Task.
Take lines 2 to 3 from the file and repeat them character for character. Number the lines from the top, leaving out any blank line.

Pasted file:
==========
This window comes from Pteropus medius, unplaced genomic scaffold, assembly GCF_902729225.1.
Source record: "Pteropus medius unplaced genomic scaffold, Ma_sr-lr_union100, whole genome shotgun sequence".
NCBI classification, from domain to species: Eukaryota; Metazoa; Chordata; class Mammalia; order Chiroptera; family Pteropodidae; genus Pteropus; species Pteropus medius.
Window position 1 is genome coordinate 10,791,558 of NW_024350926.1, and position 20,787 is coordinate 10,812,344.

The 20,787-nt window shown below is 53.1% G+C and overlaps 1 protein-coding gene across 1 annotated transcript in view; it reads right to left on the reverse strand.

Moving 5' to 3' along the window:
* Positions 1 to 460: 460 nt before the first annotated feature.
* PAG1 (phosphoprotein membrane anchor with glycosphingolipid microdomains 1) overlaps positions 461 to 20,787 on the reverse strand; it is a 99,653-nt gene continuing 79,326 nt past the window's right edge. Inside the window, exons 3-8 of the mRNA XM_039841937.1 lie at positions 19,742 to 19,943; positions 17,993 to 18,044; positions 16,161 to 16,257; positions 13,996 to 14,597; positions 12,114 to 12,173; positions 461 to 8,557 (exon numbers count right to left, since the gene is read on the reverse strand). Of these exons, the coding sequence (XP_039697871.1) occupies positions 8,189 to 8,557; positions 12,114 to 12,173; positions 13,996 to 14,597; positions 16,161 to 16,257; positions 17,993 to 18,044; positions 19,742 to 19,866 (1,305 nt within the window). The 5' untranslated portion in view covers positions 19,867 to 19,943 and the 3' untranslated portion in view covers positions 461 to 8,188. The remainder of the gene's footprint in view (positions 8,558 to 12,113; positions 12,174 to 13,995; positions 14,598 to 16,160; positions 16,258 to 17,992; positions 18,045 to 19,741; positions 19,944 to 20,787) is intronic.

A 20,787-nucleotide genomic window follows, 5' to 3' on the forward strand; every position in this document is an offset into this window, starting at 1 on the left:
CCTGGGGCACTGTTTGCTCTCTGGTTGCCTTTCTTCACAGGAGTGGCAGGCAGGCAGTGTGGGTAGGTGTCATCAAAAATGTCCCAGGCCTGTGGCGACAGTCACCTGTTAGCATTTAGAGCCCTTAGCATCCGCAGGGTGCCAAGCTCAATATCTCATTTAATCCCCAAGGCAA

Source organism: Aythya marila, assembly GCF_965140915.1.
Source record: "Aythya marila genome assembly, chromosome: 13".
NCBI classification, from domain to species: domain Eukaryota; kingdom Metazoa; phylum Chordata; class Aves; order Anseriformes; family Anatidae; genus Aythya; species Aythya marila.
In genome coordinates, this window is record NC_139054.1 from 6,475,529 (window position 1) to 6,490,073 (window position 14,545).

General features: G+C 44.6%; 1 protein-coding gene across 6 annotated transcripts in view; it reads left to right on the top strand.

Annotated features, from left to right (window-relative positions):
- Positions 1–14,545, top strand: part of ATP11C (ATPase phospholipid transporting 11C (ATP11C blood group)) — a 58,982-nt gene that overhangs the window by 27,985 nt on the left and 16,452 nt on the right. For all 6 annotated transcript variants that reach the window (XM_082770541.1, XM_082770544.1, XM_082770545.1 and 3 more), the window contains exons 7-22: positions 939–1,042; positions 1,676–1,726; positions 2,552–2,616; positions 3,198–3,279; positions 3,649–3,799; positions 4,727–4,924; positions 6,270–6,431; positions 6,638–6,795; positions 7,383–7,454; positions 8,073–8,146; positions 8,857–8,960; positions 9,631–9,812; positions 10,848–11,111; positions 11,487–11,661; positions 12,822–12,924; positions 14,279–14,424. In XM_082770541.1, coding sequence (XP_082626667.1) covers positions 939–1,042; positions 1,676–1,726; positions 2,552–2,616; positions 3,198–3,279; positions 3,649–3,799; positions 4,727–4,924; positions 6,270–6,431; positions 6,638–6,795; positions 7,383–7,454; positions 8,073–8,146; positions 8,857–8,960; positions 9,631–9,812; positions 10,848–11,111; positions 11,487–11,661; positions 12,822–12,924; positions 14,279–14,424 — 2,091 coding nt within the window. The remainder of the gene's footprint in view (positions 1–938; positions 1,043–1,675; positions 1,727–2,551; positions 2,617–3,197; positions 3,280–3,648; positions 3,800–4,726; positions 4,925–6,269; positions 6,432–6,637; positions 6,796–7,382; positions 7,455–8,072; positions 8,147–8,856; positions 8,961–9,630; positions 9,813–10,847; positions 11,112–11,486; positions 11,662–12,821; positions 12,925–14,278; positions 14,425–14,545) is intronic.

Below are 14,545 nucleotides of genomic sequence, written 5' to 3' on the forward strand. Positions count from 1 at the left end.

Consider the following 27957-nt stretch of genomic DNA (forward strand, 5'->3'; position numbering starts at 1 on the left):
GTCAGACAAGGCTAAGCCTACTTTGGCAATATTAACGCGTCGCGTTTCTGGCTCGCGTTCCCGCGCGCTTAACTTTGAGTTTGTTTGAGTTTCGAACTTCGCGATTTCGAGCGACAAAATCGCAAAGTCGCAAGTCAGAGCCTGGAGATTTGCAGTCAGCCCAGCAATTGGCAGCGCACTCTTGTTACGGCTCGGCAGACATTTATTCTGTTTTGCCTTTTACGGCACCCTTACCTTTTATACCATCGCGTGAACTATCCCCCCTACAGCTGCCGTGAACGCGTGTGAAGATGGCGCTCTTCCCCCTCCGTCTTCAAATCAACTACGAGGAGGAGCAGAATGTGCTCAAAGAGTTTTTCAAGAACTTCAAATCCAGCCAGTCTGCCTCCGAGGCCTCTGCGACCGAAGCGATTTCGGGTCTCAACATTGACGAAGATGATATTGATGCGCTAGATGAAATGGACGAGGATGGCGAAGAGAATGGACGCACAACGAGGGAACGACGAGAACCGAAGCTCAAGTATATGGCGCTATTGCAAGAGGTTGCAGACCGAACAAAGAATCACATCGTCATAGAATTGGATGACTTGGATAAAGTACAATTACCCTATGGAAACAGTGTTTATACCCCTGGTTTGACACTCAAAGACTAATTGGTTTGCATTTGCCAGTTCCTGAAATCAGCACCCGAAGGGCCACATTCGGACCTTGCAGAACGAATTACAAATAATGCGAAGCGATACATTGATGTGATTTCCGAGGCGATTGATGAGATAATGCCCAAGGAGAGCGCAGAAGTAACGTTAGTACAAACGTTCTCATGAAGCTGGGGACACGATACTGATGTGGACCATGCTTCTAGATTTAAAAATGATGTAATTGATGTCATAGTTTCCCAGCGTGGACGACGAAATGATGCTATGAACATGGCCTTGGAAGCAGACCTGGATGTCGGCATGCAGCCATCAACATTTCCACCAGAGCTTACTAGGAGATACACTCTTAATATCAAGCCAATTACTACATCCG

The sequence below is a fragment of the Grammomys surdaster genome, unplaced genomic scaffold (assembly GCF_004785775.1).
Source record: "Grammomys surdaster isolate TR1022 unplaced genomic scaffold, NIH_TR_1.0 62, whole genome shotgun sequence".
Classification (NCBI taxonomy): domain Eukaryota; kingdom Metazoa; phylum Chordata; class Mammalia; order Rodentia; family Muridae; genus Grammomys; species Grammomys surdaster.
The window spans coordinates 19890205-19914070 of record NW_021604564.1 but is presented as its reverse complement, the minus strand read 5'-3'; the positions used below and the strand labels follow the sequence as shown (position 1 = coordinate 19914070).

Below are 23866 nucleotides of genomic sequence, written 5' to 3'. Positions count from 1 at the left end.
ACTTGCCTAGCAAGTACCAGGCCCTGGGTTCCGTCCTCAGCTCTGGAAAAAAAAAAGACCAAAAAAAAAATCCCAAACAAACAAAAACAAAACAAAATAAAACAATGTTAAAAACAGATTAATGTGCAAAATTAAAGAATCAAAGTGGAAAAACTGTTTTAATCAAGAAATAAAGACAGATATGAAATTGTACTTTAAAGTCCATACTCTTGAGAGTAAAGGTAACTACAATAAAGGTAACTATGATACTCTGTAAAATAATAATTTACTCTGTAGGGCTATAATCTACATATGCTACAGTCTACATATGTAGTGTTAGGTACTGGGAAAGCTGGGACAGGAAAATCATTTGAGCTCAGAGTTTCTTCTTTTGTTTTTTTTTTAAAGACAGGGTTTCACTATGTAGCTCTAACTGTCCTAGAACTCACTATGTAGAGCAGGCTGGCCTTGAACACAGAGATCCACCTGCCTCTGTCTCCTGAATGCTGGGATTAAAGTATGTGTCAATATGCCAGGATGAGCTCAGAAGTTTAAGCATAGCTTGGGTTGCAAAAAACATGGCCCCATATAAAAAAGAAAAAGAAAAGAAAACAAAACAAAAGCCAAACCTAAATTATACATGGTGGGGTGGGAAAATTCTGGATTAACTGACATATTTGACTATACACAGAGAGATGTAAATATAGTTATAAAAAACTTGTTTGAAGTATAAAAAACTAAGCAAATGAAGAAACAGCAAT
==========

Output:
Source record: "Pteropus medius unplaced genomic scaffold, Ma_sr-lr_union100, whole genome shotgun sequence".
NCBI classification, from domain to species: Eukaryota; Metazoa; Chordata; class Mammalia; order Chiroptera; family Pteropodidae; genus Pteropus; species Pteropus medius.